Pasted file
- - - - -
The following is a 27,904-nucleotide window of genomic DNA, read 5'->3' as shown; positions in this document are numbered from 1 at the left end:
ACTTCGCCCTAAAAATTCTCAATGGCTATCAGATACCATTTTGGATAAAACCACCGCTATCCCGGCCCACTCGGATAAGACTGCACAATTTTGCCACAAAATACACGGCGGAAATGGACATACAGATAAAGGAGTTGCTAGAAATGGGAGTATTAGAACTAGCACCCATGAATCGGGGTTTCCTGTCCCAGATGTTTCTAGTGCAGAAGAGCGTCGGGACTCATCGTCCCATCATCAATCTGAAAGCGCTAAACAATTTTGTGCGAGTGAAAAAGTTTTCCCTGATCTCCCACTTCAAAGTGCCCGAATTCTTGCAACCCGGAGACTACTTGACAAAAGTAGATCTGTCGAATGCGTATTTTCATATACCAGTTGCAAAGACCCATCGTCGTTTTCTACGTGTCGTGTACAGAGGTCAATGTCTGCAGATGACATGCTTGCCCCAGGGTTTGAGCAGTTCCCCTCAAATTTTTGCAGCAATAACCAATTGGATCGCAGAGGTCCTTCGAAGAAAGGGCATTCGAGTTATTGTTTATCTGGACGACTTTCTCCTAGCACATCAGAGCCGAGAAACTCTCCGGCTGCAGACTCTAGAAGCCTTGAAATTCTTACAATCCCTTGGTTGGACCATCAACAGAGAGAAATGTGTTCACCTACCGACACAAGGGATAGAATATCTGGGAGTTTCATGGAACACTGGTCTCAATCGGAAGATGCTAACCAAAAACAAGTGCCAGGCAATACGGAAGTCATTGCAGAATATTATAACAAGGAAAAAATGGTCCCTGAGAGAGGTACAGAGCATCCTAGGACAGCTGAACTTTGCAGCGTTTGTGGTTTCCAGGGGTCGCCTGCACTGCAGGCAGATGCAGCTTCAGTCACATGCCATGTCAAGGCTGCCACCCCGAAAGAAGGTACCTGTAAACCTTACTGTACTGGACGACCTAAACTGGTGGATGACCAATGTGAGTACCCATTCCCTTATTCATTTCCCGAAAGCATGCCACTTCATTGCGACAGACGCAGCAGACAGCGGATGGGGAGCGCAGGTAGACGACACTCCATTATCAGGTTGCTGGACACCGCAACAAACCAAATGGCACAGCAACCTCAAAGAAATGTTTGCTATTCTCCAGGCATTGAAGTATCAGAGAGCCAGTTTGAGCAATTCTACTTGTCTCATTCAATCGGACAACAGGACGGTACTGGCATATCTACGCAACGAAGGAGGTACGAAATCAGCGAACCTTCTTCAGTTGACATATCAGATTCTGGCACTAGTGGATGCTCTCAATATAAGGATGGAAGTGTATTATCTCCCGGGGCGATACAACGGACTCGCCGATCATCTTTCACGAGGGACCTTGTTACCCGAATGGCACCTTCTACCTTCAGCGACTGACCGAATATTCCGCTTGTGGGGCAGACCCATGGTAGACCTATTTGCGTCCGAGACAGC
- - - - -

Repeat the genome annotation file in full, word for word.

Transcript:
The following is a 27,904-nucleotide window of genomic DNA, read 5'->3' as shown; positions in this document are numbered from 1 at the left end:
ACTTCGCCCTAAAAATTCTCAATGGCTATCAGATACCATTTTGGATAAAACCACCGCTATCCCGGCCCACTCGGATAAGACTGCACAATTTTGCCACAAAATACACGGCGGAAATGGACATACAGATAAAGGAGTTGCTAGAAATGGGAGTATTAGAACTAGCACCCATGAATCGGGGTTTCCTGTCCCAGATGTTTCTAGTGCAGAAGAGCGTCGGGACTCATCGTCCCATCATCAATCTGAAAGCGCTAAACAATTTTGTGCGAGTGAAAAAGTTTTCCCTGATCTCCCACTTCAAAGTGCCCGAATTCTTGCAACCCGGAGACTACTTGACAAAAGTAGATCTGTCGAATGCGTATTTTCATATACCAGTTGCAAAGACCCATCGTCGTTTTCTACGTGTCGTGTACAGAGGTCAATGTCTGCAGATGACATGCTTGCCCCAGGGTTTGAGCAGTTCCCCTCAAATTTTTGCAGCAATAACCAATTGGATCGCAGAGGTCCTTCGAAGAAAGGGCATTCGAGTTATTGTTTATCTGGACGACTTTCTCCTAGCACATCAGAGCCGAGAAACTCTCCGGCTGCAGACTCTAGAAGCCTTGAAATTCTTACAATCCCTTGGTTGGACCATCAACAGAGAGAAATGTGTTCACCTACCGACACAAGGGATAGAATATCTGGGAGTTTCATGGAACACTGGTCTCAATCGGAAGATGCTAACCAAAAACAAGTGCCAGGCAATACGGAAGTCATTGCAGAATATTATAACAAGGAAAAAATGGTCCCTGAGAGAGGTACAGAGCATCCTAGGACAGCTGAACTTTGCAGCGTTTGTGGTTTCCAGGGGTCGCCTGCACTGCAGGCAGATGCAGCTTCAGTCACATGCCATGTCAAGGCTGCCACCCCGAAAGAAGGTACCTGTAAACCTTACTGTACTGGACGACCTAAACTGGTGGATGACCAATGTGAGTACCCATTCCCTTATTCATTTCCCGAAAGCATGCCACTTCATTGCGACAGACGCAGCAGACAGCGGATGGGGAGCGCAGGTAGACGACACTCCATTATCAGGTTGCTGGACACCGCAACAAACCAAATGGCACAGCAACCTCAAAGAAATGTTTGCTATTCTCCAGGCATTGAAGTATCAGAGAGCCAGTTTGAGCAATTCTACTTGTCTCATTCAATCGGACAACAGGACGGTACTGGCATATCTACGCAACGAAGGAGGTACGAAATCAGCGAACCTTCTTCAGTTGACATATCAGATTCTGGCACTAGTGGATGCTCTCAATATAAGGATGGAAGTGTATTATCTCCCGGGGCGATACAACGGACTCGCCGATCATCTTTCACGAGGGACCTTGTTACCCGAATGGCACCTTCTACCTTCAGCGACTGACCGAATATTCCGCTTGTGGGGCAGACCCATGGTAGACCTATTTGCGTCCGAGACAGC